Boniface was known in his youth as Winfrith and had been born in Sussex, formerly a Celtic land, now taken over by the Saxons (the West Saxony of Britain). Winfrith was a conscientious student undistracted by the romances of the day.

After the Synod of Whitby, in which it was decided that the Celtic Church had erred on the date of Easter and the correct style of tonsure, papal envoys were sent to England to correct these evils and remind the British of the dangers of free will and the sordid embraces of women. Stone cups that flowed wine and fish with teeter of gold gave way to strategic planning and office memos.

Young Winfrith was well suited for this life and after receiving Holy Orders in 690 he determined to undertake missionary work among the heathens of the continent.

Against his father's wishes the young man decided on the religious life. At school he studied the Latin (but not Greek) classics, and the church fathers, among them Ambrosia(?) who wrote of the many levels of interpretation of the Great Flood.

Who were the Friesians? Simple, boggish folk who lived in the coastal Netherlands, they had been the laughing stock of the ancient world since Pliny the Elder visited them in the year 47 and reported that they, like the Irish, were not worth conquering. They loved their oak trees and were given to holding religious services beneath them followed by drinking parties in which they consumed what Mediterranean sophisticates called "mouldy grain."

By far the most successful missionaries in Frisland had been the Irish who quickly went native, talked with angels, and regaled the Frisfolk with tall tales of miracles and oak tree prophecies.

One of them, a certain Aldebert, especially detested by Boniface, was wildly popular among them. Aldebert explained that he had been born following an annunciation by a calf, from his mother's side like the Virgin and he showed them the letter that Jesus Christ had written to him. He gave them instructions in ancient Celtic practices such as fighting the waves of the invading sea. His ancestors had lived and worshipped in the bogs and woods, he said, and they understood when natural forces must be bravely resisted and when destiny required submissions to the natural world.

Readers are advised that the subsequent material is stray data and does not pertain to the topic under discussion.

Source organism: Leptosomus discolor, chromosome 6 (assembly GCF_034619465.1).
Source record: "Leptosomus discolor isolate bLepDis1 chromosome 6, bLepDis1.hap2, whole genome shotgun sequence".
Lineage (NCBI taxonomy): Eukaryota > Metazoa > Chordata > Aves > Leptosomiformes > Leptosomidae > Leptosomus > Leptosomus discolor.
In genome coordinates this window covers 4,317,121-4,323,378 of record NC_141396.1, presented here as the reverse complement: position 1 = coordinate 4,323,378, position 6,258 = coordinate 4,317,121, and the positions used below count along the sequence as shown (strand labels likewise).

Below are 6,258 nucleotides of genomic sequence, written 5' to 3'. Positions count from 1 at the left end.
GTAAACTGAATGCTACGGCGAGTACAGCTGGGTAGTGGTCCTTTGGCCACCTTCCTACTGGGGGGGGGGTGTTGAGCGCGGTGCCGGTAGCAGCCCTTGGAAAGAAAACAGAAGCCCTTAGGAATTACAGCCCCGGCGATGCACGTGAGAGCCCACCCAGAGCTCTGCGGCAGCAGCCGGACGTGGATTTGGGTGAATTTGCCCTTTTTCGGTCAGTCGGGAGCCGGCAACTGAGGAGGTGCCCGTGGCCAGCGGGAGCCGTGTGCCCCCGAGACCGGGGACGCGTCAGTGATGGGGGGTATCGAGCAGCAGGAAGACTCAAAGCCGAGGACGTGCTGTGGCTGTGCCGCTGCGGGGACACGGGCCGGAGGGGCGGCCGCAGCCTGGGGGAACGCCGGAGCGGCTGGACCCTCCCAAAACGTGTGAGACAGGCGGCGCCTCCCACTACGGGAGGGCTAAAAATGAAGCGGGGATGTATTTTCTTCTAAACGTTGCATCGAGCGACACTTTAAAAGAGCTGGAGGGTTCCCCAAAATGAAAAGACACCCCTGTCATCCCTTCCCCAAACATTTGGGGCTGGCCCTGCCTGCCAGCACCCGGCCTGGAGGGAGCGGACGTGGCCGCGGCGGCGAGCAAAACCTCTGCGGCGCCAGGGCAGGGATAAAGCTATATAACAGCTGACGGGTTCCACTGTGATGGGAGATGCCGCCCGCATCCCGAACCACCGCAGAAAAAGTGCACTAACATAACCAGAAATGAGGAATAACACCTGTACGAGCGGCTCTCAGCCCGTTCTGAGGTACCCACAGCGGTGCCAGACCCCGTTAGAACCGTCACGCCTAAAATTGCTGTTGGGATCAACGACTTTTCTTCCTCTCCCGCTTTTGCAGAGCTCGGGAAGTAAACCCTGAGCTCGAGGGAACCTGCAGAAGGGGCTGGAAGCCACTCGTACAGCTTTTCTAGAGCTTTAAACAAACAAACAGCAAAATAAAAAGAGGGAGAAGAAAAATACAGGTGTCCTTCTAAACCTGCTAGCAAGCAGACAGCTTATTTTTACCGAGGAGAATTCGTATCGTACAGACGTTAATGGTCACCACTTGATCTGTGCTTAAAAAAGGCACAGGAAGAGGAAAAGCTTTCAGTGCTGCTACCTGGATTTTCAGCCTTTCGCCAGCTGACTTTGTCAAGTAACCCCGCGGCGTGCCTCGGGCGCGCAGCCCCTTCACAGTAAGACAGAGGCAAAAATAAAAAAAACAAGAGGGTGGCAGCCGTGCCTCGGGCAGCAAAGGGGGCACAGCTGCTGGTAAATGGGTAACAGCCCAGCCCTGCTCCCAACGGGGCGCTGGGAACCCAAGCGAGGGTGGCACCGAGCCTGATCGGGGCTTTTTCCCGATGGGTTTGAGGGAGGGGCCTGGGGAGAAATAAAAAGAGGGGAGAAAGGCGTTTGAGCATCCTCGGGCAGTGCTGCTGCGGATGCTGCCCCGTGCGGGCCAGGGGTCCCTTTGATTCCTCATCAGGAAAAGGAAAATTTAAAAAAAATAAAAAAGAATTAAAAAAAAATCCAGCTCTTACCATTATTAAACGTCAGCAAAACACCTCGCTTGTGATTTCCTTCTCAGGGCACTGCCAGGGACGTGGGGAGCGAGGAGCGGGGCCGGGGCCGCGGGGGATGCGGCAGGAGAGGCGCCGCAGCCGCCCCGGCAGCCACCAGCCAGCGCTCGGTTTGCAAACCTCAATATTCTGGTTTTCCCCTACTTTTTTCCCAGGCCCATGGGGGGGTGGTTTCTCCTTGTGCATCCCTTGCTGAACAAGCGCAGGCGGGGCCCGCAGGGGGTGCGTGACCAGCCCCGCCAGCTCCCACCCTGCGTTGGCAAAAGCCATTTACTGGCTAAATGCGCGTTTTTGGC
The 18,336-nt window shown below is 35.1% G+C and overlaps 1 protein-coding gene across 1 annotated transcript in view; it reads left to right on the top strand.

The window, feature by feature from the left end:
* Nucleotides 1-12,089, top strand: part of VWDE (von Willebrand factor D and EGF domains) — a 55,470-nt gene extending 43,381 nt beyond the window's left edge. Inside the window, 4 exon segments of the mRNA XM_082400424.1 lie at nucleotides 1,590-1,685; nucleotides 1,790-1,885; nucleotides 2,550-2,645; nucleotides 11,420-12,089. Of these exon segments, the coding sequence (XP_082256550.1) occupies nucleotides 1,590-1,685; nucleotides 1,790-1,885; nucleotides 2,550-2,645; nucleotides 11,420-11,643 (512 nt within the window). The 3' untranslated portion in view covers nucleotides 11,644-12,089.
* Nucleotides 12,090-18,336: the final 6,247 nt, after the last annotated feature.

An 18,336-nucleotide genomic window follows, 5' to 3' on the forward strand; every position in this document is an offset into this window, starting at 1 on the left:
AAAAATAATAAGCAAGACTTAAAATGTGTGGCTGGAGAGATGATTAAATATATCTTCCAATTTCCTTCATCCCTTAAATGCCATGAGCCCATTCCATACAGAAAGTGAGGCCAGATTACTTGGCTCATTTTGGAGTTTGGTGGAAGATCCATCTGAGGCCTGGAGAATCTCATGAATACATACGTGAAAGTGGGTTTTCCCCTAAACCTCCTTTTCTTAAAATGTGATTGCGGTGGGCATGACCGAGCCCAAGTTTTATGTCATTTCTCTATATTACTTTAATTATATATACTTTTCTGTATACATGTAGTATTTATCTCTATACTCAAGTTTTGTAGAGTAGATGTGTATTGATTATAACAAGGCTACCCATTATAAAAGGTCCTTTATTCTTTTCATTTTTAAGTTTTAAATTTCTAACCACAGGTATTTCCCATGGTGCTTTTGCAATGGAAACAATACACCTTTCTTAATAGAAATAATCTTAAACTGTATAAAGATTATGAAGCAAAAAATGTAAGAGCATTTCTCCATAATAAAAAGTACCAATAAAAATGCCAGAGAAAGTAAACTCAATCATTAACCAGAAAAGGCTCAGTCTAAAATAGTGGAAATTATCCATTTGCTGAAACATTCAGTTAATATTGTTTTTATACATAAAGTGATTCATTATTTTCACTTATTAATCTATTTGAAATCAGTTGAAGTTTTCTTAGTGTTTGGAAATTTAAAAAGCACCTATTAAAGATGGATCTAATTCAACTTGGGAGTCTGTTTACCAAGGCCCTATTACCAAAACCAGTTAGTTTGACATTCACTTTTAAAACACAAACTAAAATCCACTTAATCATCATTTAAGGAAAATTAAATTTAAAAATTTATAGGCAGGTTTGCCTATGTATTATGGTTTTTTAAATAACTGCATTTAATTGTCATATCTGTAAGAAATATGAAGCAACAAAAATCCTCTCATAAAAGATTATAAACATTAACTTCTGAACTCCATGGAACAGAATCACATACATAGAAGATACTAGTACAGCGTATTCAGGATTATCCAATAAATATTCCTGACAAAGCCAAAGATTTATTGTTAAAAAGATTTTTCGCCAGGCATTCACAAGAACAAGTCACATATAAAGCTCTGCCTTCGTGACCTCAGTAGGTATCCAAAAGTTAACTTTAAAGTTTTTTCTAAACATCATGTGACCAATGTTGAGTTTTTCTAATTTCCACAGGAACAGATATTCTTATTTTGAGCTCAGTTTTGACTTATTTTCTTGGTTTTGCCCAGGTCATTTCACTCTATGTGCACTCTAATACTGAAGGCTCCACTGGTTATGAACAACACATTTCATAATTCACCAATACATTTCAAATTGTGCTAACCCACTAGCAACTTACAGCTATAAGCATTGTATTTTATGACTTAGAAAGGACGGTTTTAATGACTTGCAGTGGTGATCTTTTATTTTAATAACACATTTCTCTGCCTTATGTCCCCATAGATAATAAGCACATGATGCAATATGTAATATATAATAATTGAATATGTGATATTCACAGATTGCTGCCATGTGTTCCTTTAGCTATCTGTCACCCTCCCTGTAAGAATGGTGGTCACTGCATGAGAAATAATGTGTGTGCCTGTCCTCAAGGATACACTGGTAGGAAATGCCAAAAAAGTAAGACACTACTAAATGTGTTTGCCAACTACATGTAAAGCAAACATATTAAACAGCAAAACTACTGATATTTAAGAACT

Aldebert shows a heathen the story of St. Brendan. These Irishmen degraded their Christian profession by participation in the idolatrous rites of Thor and Woden. He made little headway on restoring the purity of doctrine to men of this character in the dense, primeval forests where Woden, Thor, and the other deities of the Teutonic pantheon might well seem alive and all-powerful to the tribal warrior who inhabited it.

Serious missionaries like Boniface were eager to tell The Holy Father about the evil doings of their successful Irish competitors. In the year 752 Boniface received permission from Pope Gregory to excommunicate the Irish and return to Germany to save the Friesians from their pagan ways.

His Holiness granted Boniface a letter to the Frankish king Charles Martel. No one knew whether the Saint would ever be seen again.

Boniface returned to Germany. By day the Frisians prayed to the new Christian God.

 Nighttime was a different story altogether. Boniface suffered greatly thinking about their pleasurable orgies beneath the oak trees. He could not bear the thought of the pains of hell that these simple folk would suffer in consequence of the fun they were enjoying.

For miles around the Frisians gathered to witness the Christian hack away at their pagan god, for Boniface had taken the bold step of deciding to chop down their God, Thor, embodied in a great oak tree.

Oak trees fell into the bogs and creeks and rivers and some of them washed down into the Rhine where they can still be found today, buried in the gravel.

It had long been so; for fourteen thousand years oak stumps and trees had fallen into the Rhine and been entombed in gravels, sands, and silts that have accumulated in accordance with the laws of fluvial geomorphology, chief among which is that the rivers are rushing, gravelly, braided flow pattern through most geological time.

The miraculous spring 874. According to Willibald not long after the saints martyrdom it was decided to erect or church at the spot, on the Boone River, which required that the site be protected from the vast eruptions of the heap and spring tides by building of an earthen mound, in other words a dike or levee. A certain Abba, supervisor of the works, was inspecting it on horseback when suddenly and unexpectedly the steed of the attendant, while merely stamping on the ground, felt it sinking and giving way altogether, and wallowed. Then at once a miracle stupendous and worthy to behold was made manifest.a fountain, exceeding clear beyond the manner of that country.came bursting out, and, penetrating through unknown channels, flowed forth, so that it seemed already a very large brook.